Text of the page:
Saturday, 23 June 2007

Hidden Fazakerley



Higher Lane, Fazakerley

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There is more to Fazakerley than meets the eye. Fazakerley maybe a couple of miles inland but its history and geography is intertwined with the river Mersey and all the good and bad tides that it brought to the city.

Hidden under the council houses, high security prison and ever growing hospital are tales of men who made fortunes from slavery, sugar, cotton, and guano. Then there were others who looked to the greater good and used their knowledge and influence to help fight diseases which were prevalent in a city where people came from all over the world in the hope of finding a better life and mostly finding poverty, deprivation and disease.


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University Hospital Aintree from Fazakerley Brook


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One of the highest points in Fazakerley is University Hospital Aintree. A functional rather than attractive building, it can be seen for miles and offers amazing views over the surrounding countryside. Looking out of the hospital tower block, you can see how close we are to the river. The wind turbines and the cranes at the docks in Seaforth are hardly ever still, reminding us of how busy this port has been and continues to be despite the changes in technology. Beyond them lies the Wirral coast rising upto the magnificent Ss Peter and Paul's church dome at the highest point in New Brighton. This must still be a comforting site to sailors returning home. Look further up the coastline and you can see the pine trees at Formby outlining the beautiful Sefton coast. Look further north and your eyes are drawn up the slopes of the Lancashire plains over the solitary smoking chimney in Kirkby, the lonely Clieves Hill in Ormskirk, then more dramatic rise of Parbold and Rivington Pike. On a clear day you can see the transmitter on Winter Hill. Best time to look is in the winter when the hilltops are snow covered and the air is crisp and clear. Turn again and the land rises to Gateacre Brow in the distance. The flat plain of Norris Green, Walton and Everton is deceptively green, despite being heavily populated.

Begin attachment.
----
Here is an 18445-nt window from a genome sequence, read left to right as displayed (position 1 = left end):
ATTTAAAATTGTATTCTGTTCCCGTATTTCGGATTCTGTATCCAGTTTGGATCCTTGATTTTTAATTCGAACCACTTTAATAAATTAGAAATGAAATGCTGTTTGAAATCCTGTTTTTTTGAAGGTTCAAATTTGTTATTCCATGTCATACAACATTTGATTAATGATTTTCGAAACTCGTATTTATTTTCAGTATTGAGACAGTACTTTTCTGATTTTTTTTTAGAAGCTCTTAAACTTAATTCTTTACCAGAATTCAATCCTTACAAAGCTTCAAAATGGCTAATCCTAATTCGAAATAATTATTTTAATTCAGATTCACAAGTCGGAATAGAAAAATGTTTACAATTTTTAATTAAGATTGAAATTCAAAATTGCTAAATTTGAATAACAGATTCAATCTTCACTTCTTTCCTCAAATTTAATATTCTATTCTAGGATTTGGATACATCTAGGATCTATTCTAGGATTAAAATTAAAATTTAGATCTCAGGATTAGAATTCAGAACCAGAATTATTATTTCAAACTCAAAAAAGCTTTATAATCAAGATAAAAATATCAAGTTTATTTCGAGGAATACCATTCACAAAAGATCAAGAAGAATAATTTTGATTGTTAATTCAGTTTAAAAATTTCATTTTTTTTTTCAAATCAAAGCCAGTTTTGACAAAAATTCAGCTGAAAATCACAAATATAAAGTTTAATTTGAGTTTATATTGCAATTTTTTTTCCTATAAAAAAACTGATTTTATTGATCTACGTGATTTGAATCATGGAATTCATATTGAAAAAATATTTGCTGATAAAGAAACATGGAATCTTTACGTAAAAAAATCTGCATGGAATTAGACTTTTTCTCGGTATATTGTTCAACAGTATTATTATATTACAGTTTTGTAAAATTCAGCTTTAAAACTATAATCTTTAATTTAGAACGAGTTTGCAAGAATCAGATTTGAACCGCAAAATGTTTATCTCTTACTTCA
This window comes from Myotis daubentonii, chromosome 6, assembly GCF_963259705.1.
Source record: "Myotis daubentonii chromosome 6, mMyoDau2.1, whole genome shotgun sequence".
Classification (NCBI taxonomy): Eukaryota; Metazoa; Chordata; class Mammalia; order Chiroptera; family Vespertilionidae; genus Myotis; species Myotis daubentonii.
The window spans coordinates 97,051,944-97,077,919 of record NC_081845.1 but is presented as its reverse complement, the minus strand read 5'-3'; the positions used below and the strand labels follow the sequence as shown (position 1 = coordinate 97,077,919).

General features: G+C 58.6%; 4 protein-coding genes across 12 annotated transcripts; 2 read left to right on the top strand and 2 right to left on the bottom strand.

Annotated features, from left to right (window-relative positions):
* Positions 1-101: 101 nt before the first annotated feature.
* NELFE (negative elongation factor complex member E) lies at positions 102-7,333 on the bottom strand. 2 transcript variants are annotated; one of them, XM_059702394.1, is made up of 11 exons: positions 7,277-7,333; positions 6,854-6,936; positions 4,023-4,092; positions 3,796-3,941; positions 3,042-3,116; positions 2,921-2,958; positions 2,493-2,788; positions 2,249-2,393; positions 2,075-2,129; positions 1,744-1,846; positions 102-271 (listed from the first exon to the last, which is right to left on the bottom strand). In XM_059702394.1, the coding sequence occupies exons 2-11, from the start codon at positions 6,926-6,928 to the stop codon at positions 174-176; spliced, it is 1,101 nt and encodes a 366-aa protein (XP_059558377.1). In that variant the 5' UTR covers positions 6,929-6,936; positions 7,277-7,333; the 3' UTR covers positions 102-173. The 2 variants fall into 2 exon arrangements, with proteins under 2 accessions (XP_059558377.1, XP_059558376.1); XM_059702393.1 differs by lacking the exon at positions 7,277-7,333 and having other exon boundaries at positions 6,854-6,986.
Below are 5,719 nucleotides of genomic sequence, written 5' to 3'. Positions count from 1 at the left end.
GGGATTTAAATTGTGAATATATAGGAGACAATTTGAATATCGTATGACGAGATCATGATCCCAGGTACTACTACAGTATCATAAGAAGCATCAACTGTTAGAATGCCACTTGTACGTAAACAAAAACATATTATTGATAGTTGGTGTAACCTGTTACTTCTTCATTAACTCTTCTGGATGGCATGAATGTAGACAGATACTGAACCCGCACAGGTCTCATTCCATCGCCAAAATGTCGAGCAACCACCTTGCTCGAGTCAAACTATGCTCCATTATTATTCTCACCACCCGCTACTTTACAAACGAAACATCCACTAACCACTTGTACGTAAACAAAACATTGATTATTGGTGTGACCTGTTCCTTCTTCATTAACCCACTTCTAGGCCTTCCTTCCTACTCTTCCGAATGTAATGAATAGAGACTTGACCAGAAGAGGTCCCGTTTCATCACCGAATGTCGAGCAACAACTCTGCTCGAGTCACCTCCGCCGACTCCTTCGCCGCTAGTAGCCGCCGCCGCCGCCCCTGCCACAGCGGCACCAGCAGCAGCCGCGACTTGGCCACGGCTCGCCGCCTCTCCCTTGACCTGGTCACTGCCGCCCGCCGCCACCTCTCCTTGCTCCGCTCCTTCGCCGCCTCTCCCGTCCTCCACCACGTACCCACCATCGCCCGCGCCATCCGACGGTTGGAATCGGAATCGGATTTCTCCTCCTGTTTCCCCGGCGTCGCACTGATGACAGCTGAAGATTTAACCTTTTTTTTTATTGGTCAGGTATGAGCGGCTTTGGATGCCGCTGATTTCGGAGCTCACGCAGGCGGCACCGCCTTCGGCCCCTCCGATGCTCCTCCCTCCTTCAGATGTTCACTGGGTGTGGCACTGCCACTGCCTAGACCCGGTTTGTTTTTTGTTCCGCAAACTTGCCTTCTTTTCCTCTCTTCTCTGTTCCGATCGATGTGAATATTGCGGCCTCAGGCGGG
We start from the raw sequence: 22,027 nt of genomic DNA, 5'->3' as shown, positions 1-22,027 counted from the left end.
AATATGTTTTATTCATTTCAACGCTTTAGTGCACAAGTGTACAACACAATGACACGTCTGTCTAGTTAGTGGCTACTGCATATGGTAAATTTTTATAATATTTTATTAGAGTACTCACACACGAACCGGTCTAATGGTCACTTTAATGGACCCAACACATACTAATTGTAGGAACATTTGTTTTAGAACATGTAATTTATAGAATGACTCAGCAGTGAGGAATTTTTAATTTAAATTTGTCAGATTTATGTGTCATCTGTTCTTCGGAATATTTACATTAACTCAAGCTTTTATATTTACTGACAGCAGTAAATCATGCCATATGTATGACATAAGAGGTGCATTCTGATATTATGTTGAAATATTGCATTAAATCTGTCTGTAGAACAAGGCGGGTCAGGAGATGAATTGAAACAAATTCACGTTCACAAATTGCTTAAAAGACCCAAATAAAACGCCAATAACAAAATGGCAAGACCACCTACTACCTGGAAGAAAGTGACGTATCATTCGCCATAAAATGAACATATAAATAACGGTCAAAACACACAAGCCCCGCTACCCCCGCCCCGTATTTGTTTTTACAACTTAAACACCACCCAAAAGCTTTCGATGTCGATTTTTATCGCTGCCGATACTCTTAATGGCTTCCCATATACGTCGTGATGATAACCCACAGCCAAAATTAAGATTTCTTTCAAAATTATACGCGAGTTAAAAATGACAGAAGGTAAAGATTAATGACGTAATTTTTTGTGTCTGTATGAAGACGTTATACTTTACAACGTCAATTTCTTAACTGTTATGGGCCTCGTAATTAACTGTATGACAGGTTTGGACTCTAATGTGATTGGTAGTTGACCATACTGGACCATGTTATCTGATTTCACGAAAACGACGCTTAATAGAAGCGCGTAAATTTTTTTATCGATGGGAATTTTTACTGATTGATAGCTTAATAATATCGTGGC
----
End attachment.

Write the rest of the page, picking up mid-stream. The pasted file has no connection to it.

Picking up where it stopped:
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Fazakerley Brook
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Farrer & Brownbill wrote in 1907 that the area was flat, treeless and devoid of beauty. They didn’t have the vantage point of the hospital or they would have seen that it is not only surrounded by beauty but there are hidden gems such as the beautiful Bluebell Woods and Fazakerley Brook.


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Bluebell Woods

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Since beginning this blog the area has changed significantly; Sugar Brook has been realigned as part of the new Stonebridge Business Park , and Stonebridge Lane has changed beyond recognition. The hospital has grown and old wards demolished. Coronation Court has been and gone. Recording the history now is important before the memories are lost forever.





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